Medtronic, a medical device manufacturer who has formerly warranted a dangerous device warning in the pages of this Tennessee Law Blog, has been issued a FDA Class I Recall for a series of its defective infusion pumps.
(For explanation of why defective infusion pumps are dangerous, check out Tennessee Law Blog’s defective device article on the dangerous Alaris Pump modules.)
A Class I Recall is the most severe action FDA officials take. Class I Recalls are reserved for drugs and dangerous medical devices for which there is a reasonable probability that use will cause serious injury or death.
Medtronic’s defective implantable infusion pumps have been subject to a series of sanctions. On August 3, 2007, Medtronic sent notification letters describing the problems of these defective devices manufactured before September 1999. In these Medtronic infusion pumps, a defective pump motor has been known to stall, which means the delivery of vital drugs will suddenly stop without notice. The lack of vital drugs can result in the return of a patient’s symptoms, injury to the infusion pump’s user, and, reportedly, death in cases of drug withdrawal from Intrathecal Baclofen (ITB) therapy (injections into the spine).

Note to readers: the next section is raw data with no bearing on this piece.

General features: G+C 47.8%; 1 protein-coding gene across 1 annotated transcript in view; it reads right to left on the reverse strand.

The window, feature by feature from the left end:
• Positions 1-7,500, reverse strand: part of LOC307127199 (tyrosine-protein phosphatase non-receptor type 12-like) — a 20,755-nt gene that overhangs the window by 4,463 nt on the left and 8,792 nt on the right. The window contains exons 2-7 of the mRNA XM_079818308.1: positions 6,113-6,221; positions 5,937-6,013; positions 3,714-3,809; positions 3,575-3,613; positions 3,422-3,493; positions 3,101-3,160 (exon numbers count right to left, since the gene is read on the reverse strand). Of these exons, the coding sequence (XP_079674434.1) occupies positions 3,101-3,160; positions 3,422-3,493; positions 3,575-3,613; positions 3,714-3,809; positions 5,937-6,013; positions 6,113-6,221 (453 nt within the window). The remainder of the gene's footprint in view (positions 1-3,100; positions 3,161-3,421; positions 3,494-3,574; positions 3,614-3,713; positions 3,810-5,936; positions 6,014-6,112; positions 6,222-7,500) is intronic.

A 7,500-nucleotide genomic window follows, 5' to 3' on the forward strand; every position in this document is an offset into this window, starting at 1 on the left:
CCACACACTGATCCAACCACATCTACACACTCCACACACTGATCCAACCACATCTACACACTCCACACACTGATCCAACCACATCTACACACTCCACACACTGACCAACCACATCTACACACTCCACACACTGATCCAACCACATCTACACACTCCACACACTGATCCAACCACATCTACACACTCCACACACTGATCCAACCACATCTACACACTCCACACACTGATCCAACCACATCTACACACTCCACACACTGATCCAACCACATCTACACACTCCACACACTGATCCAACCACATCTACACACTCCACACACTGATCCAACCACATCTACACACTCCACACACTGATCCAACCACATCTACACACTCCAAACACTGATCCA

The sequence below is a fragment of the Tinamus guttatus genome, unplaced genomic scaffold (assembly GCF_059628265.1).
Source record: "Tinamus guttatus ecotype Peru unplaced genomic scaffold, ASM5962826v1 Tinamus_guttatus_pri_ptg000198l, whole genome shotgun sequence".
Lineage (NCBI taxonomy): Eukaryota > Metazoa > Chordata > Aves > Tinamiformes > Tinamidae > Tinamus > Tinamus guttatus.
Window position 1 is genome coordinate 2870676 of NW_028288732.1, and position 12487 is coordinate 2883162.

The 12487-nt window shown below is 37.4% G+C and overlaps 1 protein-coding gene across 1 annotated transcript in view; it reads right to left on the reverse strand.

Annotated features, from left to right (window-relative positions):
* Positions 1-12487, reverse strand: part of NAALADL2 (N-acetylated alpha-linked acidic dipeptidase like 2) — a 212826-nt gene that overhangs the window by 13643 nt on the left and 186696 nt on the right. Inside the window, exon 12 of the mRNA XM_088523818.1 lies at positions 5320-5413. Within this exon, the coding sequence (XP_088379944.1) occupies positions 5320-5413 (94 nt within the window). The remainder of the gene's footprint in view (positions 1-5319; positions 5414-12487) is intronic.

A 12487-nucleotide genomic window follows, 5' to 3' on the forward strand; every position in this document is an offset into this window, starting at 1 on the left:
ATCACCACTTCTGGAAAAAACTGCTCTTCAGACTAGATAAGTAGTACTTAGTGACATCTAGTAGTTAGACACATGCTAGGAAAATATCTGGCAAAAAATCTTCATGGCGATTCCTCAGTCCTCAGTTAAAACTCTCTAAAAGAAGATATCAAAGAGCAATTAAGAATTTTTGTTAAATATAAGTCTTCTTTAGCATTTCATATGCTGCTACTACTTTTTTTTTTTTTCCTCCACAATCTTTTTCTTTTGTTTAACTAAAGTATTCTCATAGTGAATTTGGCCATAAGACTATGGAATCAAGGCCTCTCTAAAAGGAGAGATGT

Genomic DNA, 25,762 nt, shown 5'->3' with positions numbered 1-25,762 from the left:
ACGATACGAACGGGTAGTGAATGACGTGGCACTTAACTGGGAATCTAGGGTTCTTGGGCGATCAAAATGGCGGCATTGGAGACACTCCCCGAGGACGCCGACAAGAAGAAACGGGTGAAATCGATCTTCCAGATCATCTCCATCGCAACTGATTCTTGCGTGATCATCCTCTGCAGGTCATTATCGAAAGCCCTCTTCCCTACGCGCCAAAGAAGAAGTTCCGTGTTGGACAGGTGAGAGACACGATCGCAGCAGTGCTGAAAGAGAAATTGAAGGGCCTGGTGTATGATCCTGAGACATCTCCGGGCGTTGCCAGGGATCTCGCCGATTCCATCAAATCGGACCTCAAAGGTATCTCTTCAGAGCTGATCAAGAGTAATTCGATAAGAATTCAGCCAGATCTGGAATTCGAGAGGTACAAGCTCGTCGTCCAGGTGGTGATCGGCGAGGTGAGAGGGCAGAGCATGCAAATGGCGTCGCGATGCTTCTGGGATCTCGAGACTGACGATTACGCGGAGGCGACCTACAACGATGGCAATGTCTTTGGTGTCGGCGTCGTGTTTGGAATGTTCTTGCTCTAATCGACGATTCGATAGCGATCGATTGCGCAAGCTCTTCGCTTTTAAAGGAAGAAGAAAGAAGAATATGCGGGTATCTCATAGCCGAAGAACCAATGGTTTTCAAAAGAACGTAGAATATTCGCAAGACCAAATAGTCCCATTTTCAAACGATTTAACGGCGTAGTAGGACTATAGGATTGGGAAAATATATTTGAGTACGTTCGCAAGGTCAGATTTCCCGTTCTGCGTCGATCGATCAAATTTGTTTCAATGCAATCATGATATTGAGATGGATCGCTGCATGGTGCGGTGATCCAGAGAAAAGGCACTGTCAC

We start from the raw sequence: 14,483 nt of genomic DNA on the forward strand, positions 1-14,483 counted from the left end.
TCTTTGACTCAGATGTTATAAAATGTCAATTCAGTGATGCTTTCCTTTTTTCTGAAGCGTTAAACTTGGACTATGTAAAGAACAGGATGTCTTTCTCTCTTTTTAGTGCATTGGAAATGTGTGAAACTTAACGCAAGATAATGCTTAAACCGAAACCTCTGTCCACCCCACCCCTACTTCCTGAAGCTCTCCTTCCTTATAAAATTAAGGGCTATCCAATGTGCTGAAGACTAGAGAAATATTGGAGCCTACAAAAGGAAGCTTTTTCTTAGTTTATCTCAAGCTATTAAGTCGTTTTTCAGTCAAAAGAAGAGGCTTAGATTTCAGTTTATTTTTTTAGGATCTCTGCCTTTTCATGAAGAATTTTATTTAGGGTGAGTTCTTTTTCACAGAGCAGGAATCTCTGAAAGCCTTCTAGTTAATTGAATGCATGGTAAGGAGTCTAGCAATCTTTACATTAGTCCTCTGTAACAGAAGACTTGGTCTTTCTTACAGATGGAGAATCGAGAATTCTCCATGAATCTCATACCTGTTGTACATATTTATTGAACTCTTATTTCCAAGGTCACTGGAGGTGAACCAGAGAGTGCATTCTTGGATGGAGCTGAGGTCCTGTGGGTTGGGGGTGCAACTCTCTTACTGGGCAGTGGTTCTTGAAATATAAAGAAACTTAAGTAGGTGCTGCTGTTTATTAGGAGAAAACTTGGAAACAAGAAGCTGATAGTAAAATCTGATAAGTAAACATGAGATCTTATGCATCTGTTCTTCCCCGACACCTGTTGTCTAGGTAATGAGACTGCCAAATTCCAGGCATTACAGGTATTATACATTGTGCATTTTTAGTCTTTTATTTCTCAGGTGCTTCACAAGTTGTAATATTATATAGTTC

The models of SynchroMed EL Implantable Infusion Pump Models subject to recall are as follows:
- Infusion Pump Model 8626-10
- Infusion Pump Model 8626L-10
- Infusion Pump Model 8626-18
- Infusion Pump Model 8626L-18
- Infusion Pump Model 8627-10
- Infusion Pump Model 8627L-10
- Infusion Pump Model 8627-18
Infusion Pump Model 8627L-18
Most patients who use the infusion pump are sufferers of cancer or of severe pain.
Consumers with questions may contact Medtronic Neuromodulation Patient Services at 1-800-510-6735.
Consumers in the State of Tennessee seeking compensation for the injuries caused by Medtronic’s defective devices can call my Nashville law offices at (615) 353-0930 or use HHP’s quick dangerous and recalled medical products form.